China must solve its daughter deficit
Tsung-Mei Cheng says China must sweep away policies and a cultural mindset that discourage baby girls, to plug a destabilising gender gap. Offering a baby-girl bonus could be a good start
What is most precious in China today? Is it a house, a car or a big bank account? It is none of the above. Arguably, baby girls are what the country needs most.
China has one of the world's most highly skewed sex ratios: for every 100 baby girls born in 2009, 119.5 boys were born. By 2011, the ratio had fallen to 117.8 boys for every 100 girls, suggesting a possible decline - an improvement in this instance. But the ratio is still very high by the standards of the developed world.
This gender imbalance is a product of centuries of gender inequality in traditional societies, where boys have always been preferred over infant girls.
Such inequality in emerging markets was the theme of this year's annual Emerging Markets Symposium held at Oxford University.
The cultural preference for baby boys in many traditional societies, when coupled with modern technology such as ultrasound and easy sex-selective abortions, has led directly to the imbalanced sex ratio at birth in China and India. Recent evidence also shows that more female fetuses are being aborted in Europe than previously thought, especially in the Balkans.
According to demographers, a male-to-female sex ratio at birth of about 106:100 is the current norm, as the mortality rate among male infants and children tend to be higher than among girls.
That ratio at birth would normally yield a ratio of roughly 1:1 at marriage age. But a ratio of 118:100 will result in a sizeable surplus of men at marriage age. According to China's National Bureau of Statistics, by 2020, Chinese men of marriageable age will outnumber women by 24 million.
Such a gender imbalance is likely to have serious social, economic and political consequences.
First, it will lead to what is known as hypergamy, that is, the allocation by China's marriage market of available potential wives - who are millions fewer than men seeking wives - to men with higher incomes and social status.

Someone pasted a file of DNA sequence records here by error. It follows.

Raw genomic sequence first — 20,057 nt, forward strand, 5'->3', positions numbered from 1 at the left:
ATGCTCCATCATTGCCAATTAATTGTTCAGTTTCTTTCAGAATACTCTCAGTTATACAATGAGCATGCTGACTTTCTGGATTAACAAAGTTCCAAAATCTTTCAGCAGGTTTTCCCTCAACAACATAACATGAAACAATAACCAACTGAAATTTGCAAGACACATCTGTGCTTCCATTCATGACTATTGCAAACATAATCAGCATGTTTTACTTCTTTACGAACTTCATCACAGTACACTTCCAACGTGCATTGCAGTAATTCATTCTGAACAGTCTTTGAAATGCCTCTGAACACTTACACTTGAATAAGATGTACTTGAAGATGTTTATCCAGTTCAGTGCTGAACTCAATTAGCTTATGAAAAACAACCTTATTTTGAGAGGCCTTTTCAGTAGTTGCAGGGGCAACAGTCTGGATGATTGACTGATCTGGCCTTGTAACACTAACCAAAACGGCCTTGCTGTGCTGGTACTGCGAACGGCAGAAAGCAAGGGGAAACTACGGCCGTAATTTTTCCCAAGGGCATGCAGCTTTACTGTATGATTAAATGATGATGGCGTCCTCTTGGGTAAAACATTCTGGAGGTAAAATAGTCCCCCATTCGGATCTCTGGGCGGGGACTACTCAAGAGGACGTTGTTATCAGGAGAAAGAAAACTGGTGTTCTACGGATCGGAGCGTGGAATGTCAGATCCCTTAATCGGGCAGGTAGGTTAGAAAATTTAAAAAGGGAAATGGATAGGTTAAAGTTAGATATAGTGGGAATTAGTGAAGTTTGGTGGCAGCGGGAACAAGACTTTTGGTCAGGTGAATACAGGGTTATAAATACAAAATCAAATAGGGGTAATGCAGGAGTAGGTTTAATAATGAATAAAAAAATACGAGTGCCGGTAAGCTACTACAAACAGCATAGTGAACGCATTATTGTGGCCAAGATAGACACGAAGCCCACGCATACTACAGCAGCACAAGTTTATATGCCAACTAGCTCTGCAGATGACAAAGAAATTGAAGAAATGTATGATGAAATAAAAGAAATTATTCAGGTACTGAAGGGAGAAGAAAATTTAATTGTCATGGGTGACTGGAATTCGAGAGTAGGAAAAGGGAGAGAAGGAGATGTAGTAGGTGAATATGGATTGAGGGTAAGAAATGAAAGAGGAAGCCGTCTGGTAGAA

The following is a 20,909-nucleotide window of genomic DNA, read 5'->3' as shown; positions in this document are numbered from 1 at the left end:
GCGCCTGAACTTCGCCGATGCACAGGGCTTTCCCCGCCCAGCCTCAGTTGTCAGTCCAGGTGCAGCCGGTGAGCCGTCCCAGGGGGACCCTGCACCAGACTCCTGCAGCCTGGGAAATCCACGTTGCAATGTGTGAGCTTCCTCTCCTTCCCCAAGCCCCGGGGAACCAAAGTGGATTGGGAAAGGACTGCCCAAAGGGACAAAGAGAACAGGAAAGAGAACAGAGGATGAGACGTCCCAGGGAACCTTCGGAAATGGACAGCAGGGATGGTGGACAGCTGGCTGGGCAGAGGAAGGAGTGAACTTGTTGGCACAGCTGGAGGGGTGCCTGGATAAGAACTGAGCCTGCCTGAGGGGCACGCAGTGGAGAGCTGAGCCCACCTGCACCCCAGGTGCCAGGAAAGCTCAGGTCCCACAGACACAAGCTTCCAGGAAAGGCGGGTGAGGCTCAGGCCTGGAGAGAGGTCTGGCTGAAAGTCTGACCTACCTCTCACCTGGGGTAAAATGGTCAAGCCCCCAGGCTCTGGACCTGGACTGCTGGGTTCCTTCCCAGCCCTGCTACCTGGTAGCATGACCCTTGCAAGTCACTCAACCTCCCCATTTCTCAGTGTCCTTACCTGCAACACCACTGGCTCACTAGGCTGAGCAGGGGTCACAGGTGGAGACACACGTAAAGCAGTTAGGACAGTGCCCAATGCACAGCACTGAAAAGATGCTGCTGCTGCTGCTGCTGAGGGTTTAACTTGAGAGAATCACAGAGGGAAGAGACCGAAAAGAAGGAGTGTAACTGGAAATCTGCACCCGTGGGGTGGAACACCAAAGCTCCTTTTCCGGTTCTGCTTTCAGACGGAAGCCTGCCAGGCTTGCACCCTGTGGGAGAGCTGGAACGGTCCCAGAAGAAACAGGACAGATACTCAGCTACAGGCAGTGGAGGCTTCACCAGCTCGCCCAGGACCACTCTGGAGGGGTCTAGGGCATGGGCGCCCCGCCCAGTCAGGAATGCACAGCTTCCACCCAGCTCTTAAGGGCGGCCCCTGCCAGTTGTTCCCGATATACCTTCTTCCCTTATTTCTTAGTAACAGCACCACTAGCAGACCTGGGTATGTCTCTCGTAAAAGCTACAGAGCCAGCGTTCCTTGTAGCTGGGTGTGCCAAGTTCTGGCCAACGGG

These choices leave millions of men in the lower socio-economic strata without wives. This outcome can lead to acute social discontent and disharmony - just the opposite of what the Chinese government wants to achieve. Social discontent among poor, unattached young men can have serious political consequences in a country with high income inequality, as is currently the case in China.
Second, when these permanent bachelors reach old age, they will lack the support of wives and children. A 2010 World Bank paper by Monica Das Gupta, Avraham Ebenstein and Ethan Jennings Sharygin points out that these unmarried men are likely to be concentrated in low-income provinces without the means to provide for the needs of the elderly, which again could be socially and politically destabilising.
Third, it is well known that single men in general are in poorer health than married men, and have a lower life expectancy than married men. That problem is exacerbated by the fact that the condemned bachelors tend to be poor.
Finally, of course, this gender imbalance has a devastating human dimension, as sexual fulfilment, procreation and the gratification of a good family life are fundamental aspirations of all human beings.
What could public policy do about it? One approach might be to outlaw the abortion of baby girls. Such a law could easily be written and passed, but it may not be easily enforceable in China.
The government could also extend to urban couples the policy that allows a second try for families whose first child is a girl but who really want a boy. China's population is rapidly ageing and will soon need more young people anyway.
A third and probably more effective approach might be to pay families a sizeable bonus for the birth of a baby girl - the equivalent of pay-for-performance in health care where providers who deliver superior care to patients are rewarded financially. Paying a public bonus for baby girls could easily be defended on the grounds of a common social good.
Economic theory, supported by empirical evidence, suggests that often it is easier to change human behaviour through targeted financial incentives than simply to forbid unwanted behaviour. For example, it has been easier to discourage smoking by raising cigarette taxes, especially among young people who can less afford pricier brands, than through outright prohibitions.
As China's welcomes its new government under President Xi Jinping , it is a propitious time to focus on the problem of gender-ratio imbalance, with its tragic human consequences and social, economic and potentially political fallout.
China is well into its 12th five-year plan starting in 2011, which among other things called for deepening the reforms of the previous five-year plan aimed at establishing a "harmonious society" so that all Chinese may enjoy the fruits of China's spectacular economic growth in the past 30 years. Eliminating the human tragedy of the gender imbalance is an essential component of a harmonious society.
Tsung-Mei Cheng is a health policy research analyst at the Woodrow Wilson School of Public and International Affairs, Princeton University, and co-founder of the Princeton Conference